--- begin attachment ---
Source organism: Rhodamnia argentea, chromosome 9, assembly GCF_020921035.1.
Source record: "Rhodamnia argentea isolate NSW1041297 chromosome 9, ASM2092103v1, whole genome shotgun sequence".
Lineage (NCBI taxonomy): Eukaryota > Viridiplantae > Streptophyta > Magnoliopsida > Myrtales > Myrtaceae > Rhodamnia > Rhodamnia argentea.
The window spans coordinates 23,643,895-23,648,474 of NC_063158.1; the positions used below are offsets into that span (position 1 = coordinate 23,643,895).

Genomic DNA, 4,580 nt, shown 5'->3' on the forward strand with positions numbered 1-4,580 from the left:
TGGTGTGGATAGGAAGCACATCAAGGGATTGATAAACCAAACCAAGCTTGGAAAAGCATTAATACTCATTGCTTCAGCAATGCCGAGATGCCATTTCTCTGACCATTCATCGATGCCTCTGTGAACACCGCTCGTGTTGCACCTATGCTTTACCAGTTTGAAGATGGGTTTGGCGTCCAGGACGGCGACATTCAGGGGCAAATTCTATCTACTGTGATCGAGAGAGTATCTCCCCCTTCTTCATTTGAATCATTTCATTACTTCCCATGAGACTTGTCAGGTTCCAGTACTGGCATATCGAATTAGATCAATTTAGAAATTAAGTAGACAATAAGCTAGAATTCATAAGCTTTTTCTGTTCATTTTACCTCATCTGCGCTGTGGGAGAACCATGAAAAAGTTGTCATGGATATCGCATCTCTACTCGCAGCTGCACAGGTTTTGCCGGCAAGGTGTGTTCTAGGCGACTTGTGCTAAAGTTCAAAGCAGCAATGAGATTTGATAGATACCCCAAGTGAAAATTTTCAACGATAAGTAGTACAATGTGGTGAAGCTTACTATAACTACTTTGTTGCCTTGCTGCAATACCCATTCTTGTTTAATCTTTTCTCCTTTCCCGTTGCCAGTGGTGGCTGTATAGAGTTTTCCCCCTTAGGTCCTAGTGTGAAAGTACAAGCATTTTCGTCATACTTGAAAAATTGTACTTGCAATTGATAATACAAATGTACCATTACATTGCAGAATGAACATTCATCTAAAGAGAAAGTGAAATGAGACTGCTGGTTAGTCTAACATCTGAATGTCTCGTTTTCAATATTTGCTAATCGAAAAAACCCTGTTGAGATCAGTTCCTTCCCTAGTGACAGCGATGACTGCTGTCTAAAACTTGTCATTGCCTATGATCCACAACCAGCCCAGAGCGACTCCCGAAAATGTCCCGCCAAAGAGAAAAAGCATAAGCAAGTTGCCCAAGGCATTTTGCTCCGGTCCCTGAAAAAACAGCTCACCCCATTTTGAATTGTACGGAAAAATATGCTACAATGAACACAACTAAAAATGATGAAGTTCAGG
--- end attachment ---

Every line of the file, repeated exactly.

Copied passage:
Source organism: Rhodamnia argentea, chromosome 9, assembly GCF_020921035.1.
Source record: "Rhodamnia argentea isolate NSW1041297 chromosome 9, ASM2092103v1, whole genome shotgun sequence".
Lineage (NCBI taxonomy): Eukaryota > Viridiplantae > Streptophyta > Magnoliopsida > Myrtales > Myrtaceae > Rhodamnia > Rhodamnia argentea.
The window spans coordinates 23,643,895-23,648,474 of NC_063158.1; the positions used below are offsets into that span (position 1 = coordinate 23,643,895).

Genomic DNA, 4,580 nt, shown 5'->3' on the forward strand with positions numbered 1-4,580 from the left:
TGGTGTGGATAGGAAGCACATCAAGGGATTGATAAACCAAACCAAGCTTGGAAAAGCATTAATACTCATTGCTTCAGCAATGCCGAGATGCCATTTCTCTGACCATTCATCGATGCCTCTGTGAACACCGCTCGTGTTGCACCTATGCTTTACCAGTTTGAAGATGGGTTTGGCGTCCAGGACGGCGACATTCAGGGGCAAATTCTATCTACTGTGATCGAGAGAGTATCTCCCCCTTCTTCATTTGAATCATTTCATTACTTCCCATGAGACTTGTCAGGTTCCAGTACTGGCATATCGAATTAGATCAATTTAGAAATTAAGTAGACAATAAGCTAGAATTCATAAGCTTTTTCTGTTCATTTTACCTCATCTGCGCTGTGGGAGAACCATGAAAAAGTTGTCATGGATATCGCATCTCTACTCGCAGCTGCACAGGTTTTGCCGGCAAGGTGTGTTCTAGGCGACTTGTGCTAAAGTTCAAAGCAGCAATGAGATTTGATAGATACCCCAAGTGAAAATTTTCAACGATAAGTAGTACAATGTGGTGAAGCTTACTATAACTACTTTGTTGCCTTGCTGCAATACCCATTCTTGTTTAATCTTTTCTCCTTTCCCGTTGCCAGTGGTGGCTGTATAGAGTTTTCCCCCTTAGGTCCTAGTGTGAAAGTACAAGCATTTTCGTCATACTTGAAAAATTGTACTTGCAATTGATAATACAAATGTACCATTACATTGCAGAATGAACATTCATCTAAAGAGAAAGTGAAATGAGACTGCTGGTTAGTCTAACATCTGAATGTCTCGTTTTCAATATTTGCTAATCGAAAAAACCCTGTTGAGATCAGTTCCTTCCCTAGTGACAGCGATGACTGCTGTCTAAAACTTGTCATTGCCTATGATCCACAACCAGCCCAGAGCGACTCCCGAAAATGTCCCGCCAAAGAGAAAAAGCATAAGCAAGTTGCCCAAGGCATTTTGCTCCGGTCCCTGAAAAAACAGCTCACCCCATTTTGAATTGTACGGAAAAATATGCTACAATGAACACAACTAAAAATGATGAAGTTCAGG